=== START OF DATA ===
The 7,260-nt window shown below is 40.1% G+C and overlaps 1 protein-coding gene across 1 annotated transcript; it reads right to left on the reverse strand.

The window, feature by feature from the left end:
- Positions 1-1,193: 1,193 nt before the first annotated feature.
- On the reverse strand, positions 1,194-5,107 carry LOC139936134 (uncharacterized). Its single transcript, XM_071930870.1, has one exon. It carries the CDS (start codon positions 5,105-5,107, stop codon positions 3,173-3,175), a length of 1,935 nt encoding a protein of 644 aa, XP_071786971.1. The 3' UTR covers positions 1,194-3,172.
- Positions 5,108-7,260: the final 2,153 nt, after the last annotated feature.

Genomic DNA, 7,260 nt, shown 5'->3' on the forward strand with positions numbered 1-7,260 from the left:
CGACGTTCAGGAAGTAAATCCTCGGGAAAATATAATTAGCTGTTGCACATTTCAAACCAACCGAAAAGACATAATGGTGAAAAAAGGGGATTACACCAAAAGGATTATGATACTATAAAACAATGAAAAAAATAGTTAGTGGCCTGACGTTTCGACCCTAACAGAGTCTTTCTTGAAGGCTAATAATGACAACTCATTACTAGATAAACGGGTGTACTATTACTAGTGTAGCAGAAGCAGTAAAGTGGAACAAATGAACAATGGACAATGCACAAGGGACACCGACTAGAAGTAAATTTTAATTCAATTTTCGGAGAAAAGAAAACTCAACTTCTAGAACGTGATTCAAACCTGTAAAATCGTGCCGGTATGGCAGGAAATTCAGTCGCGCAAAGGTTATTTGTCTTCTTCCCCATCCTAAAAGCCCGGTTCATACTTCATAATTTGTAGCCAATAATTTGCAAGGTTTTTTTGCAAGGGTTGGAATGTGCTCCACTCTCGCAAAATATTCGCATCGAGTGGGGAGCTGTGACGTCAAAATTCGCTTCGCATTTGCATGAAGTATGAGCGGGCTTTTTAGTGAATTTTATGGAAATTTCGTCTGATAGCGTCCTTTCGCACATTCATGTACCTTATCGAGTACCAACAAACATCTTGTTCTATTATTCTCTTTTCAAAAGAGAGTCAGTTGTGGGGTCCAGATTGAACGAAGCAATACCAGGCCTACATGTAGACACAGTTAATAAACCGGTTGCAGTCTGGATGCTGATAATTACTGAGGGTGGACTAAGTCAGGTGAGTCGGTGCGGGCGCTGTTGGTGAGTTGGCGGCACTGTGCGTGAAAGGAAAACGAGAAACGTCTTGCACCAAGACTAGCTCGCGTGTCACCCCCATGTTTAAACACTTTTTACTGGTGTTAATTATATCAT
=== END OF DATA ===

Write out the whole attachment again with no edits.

The 7,260-nt window shown below is 40.1% G+C and overlaps 1 protein-coding gene across 1 annotated transcript; it reads right to left on the reverse strand.

The window, feature by feature from the left end:
- Positions 1-1,193: 1,193 nt before the first annotated feature.
- On the reverse strand, positions 1,194-5,107 carry LOC139936134 (uncharacterized). Its single transcript, XM_071930870.1, has one exon. It carries the CDS (start codon positions 5,105-5,107, stop codon positions 3,173-3,175), a length of 1,935 nt encoding a protein of 644 aa, XP_071786971.1. The 3' UTR covers positions 1,194-3,172.
- Positions 5,108-7,260: the final 2,153 nt, after the last annotated feature.

Genomic DNA, 7,260 nt, shown 5'->3' on the forward strand with positions numbered 1-7,260 from the left:
CGACGTTCAGGAAGTAAATCCTCGGGAAAATATAATTAGCTGTTGCACATTTCAAACCAACCGAAAAGACATAATGGTGAAAAAAGGGGATTACACCAAAAGGATTATGATACTATAAAACAATGAAAAAAATAGTTAGTGGCCTGACGTTTCGACCCTAACAGAGTCTTTCTTGAAGGCTAATAATGACAACTCATTACTAGATAAACGGGTGTACTATTACTAGTGTAGCAGAAGCAGTAAAGTGGAACAAATGAACAATGGACAATGCACAAGGGACACCGACTAGAAGTAAATTTTAATTCAATTTTCGGAGAAAAGAAAACTCAACTTCTAGAACGTGATTCAAACCTGTAAAATCGTGCCGGTATGGCAGGAAATTCAGTCGCGCAAAGGTTATTTGTCTTCTTCCCCATCCTAAAAGCCCGGTTCATACTTCATAATTTGTAGCCAATAATTTGCAAGGTTTTTTTGCAAGGGTTGGAATGTGCTCCACTCTCGCAAAATATTCGCATCGAGTGGGGAGCTGTGACGTCAAAATTCGCTTCGCATTTGCATGAAGTATGAGCGGGCTTTTTAGTGAATTTTATGGAAATTTCGTCTGATAGCGTCCTTTCGCACATTCATGTACCTTATCGAGTACCAACAAACATCTTGTTCTATTATTCTCTTTTCAAAAGAGAGTCAGTTGTGGGGTCCAGATTGAACGAAGCAATACCAGGCCTACATGTAGACACAGTTAATAAACCGGTTGCAGTCTGGATGCTGATAATTACTGAGGGTGGACTAAGTCAGGTGAGTCGGTGCGGGCGCTGTTGGTGAGTTGGCGGCACTGTGCGTGAAAGGAAAACGAGAAACGTCTTGCACCAAGACTAGCTCGCGTGTCACCCCCATGTTTAAACACTTTTTACTGGTGTTAATTATATCAT